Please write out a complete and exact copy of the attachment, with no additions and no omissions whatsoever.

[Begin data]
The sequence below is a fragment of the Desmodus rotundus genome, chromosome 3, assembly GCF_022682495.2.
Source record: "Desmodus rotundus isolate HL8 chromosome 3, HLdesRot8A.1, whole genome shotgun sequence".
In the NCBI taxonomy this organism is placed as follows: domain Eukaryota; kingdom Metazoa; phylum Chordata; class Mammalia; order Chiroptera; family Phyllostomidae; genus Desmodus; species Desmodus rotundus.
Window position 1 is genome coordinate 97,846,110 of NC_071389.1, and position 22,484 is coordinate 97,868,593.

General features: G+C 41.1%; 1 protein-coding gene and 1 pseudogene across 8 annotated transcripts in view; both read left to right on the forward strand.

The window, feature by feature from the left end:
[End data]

The sequence below is a fragment of the Desmodus rotundus genome, chromosome 3, assembly GCF_022682495.2.
Source record: "Desmodus rotundus isolate HL8 chromosome 3, HLdesRot8A.1, whole genome shotgun sequence".
In the NCBI taxonomy this organism is placed as follows: domain Eukaryota; kingdom Metazoa; phylum Chordata; class Mammalia; order Chiroptera; family Phyllostomidae; genus Desmodus; species Desmodus rotundus.
Window position 1 is genome coordinate 97,846,110 of NC_071389.1, and position 22,484 is coordinate 97,868,593.

General features: G+C 41.1%; 1 protein-coding gene and 1 pseudogene across 8 annotated transcripts in view; both read left to right on the forward strand.

The window, feature by feature from the left end: